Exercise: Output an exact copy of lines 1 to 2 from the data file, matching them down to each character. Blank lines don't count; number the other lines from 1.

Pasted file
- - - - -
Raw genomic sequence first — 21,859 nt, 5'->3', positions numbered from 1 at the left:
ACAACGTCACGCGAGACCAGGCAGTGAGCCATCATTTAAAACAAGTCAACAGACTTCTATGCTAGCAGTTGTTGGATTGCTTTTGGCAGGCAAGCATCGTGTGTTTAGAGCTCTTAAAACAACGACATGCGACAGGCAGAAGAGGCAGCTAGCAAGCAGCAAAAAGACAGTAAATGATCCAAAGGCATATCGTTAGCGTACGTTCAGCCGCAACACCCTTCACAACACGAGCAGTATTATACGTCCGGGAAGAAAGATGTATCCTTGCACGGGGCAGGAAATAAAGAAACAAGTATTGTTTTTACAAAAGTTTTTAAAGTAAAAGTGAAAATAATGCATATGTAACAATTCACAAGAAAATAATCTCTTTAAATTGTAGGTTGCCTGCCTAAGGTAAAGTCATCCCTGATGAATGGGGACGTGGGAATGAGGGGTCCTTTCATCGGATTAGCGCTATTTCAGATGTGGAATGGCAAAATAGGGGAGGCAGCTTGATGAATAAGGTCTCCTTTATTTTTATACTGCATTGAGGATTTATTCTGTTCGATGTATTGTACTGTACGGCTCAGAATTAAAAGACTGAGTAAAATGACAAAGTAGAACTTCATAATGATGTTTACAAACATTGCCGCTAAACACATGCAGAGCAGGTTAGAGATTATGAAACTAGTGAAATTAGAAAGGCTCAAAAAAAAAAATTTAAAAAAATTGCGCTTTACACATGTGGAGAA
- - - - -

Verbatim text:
Raw genomic sequence first — 21,859 nt, 5'->3', positions numbered from 1 at the left:
ACAACGTCACGCGAGACCAGGCAGTGAGCCATCATTTAAAACAAGTCAACAGACTTCTATGCTAGCAGTTGTTGGATTGCTTTTGGCAGGCAAGCATCGTGTGTTTAGAGCTCTTAAAACAACGACATGCGACAGGCAGAAGAGGCAGCTAGCAAGCAGCAAAAAGACAGTAAATGATCCAAAGGCATATCGTTAGCGTACGTTCAGCCGCAACACCCTTCACAACACGAGCAGTATTATACGTCCGGGAAGAAAGATGTATCCTTGCACGGGGCAGGAAATAAAGAAACAAGTATTGTTTTTACAAAAGTTTTTAAAGTAAAAGTGAAAATAATGCATATGTAACAATTCACAAGAAAATAATCTCTTTAAATTGTAGGTTGCCTGCCTAAGGTAAAGTCATCCCTGATGAATGGGGACGTGGGAATGAGGGGTCCTTTCATCGGATTAGCGCTATTTCAGATGTGGAATGGCAAAATAGGGGAGGCAGCTTGATGAATAAGGTCTCCTTTATTTTTATACTGCATTGAGGATTTATTCTGTTCGATGTATTGTACTGTACGGCTCAGAATTAAAAGACTGAGTAAAATGACAAAGTAGAACTTCATAATGATGTTTACAAACATTGCCGCTAAACACATGCAGAGCAGGTTAGAGATTATGAAACTAGTGAAATTAGAAAGGCTCAAAAAAAAAAATTTAAAAAAATTGCGCTTTACACATGTGGAGAA